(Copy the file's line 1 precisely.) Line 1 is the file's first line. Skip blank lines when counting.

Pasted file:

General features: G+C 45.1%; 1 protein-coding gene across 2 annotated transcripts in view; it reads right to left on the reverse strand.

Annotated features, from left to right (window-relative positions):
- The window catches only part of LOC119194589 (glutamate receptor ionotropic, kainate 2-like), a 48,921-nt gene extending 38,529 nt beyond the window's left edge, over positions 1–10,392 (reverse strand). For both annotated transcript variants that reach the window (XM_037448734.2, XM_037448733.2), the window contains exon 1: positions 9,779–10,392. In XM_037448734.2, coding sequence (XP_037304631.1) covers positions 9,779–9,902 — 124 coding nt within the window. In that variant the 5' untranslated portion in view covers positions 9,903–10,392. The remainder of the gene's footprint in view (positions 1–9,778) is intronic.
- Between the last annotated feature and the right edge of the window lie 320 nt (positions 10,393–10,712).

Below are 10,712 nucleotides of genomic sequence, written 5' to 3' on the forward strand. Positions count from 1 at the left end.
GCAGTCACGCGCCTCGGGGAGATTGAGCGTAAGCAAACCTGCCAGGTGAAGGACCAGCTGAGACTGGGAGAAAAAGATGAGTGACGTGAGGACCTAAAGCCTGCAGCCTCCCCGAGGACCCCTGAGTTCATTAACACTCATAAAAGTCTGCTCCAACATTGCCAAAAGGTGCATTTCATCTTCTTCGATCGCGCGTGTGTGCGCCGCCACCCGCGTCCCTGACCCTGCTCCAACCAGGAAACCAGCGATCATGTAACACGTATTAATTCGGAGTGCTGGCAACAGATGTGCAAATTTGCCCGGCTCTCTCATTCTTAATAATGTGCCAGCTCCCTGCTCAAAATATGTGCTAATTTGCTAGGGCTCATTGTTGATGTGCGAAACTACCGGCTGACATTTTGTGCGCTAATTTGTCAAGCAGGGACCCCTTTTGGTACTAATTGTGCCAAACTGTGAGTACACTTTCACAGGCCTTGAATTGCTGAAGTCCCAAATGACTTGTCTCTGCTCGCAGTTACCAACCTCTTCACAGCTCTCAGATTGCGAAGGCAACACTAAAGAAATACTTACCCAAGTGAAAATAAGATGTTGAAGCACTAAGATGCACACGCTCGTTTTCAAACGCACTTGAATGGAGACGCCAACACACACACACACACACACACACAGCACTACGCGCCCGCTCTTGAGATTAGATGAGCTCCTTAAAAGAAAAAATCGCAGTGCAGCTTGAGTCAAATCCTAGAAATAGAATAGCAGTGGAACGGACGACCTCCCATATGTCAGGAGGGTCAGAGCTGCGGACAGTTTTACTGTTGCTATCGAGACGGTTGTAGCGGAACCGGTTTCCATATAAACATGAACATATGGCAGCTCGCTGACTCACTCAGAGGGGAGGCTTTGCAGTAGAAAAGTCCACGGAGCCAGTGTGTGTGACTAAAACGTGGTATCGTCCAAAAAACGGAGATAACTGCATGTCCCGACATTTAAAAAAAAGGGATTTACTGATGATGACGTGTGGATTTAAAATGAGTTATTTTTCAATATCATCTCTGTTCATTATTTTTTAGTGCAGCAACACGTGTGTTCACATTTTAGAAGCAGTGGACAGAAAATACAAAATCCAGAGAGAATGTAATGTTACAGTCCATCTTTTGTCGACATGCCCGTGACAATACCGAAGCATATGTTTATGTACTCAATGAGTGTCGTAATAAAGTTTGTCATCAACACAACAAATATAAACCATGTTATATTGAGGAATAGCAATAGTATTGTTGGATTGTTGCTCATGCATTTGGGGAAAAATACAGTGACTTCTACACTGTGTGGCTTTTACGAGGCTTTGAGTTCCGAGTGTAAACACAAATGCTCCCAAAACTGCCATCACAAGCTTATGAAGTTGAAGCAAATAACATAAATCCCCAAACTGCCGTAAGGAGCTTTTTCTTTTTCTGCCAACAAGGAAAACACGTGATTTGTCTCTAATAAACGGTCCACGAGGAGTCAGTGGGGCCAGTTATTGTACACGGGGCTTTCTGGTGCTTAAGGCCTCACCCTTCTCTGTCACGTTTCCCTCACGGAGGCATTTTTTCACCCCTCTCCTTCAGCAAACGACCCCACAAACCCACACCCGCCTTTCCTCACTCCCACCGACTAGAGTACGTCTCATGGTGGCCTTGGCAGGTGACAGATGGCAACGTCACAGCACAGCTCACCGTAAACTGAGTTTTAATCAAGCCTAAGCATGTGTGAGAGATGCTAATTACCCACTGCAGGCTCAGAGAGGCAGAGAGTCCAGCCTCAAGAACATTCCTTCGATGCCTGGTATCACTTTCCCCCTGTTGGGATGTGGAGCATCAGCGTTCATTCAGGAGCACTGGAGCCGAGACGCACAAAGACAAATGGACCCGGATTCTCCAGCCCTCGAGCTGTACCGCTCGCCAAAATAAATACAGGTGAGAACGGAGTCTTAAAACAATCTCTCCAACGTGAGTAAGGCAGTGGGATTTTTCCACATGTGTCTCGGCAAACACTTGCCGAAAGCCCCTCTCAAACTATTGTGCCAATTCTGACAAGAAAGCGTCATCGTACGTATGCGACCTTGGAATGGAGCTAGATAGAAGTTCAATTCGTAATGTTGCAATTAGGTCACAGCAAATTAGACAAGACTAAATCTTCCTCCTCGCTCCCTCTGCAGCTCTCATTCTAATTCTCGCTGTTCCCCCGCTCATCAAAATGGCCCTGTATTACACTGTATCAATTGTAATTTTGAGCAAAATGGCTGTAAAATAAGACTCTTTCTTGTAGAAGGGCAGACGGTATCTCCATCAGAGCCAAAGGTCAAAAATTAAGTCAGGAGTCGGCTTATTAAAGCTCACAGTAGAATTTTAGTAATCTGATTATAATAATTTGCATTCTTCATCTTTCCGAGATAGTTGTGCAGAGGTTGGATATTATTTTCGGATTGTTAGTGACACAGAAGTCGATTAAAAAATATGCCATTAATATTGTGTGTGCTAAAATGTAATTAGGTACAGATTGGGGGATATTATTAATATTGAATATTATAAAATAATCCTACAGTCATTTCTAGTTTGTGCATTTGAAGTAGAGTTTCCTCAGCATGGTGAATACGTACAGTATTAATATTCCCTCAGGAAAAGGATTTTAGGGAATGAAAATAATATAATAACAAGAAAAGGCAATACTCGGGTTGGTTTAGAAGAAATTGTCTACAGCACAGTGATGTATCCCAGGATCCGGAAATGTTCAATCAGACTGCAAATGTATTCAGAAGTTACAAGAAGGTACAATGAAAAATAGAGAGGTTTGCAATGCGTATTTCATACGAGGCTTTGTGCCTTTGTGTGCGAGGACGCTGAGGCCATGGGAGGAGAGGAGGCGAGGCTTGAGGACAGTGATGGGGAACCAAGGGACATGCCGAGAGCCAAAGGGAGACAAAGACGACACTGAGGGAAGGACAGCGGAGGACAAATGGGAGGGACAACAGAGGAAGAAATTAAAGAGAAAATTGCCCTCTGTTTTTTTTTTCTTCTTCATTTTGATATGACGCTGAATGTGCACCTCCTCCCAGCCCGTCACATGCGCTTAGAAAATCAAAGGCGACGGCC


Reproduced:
General features: G+C 45.1%; 1 protein-coding gene across 2 annotated transcripts in view; it reads right to left on the reverse strand.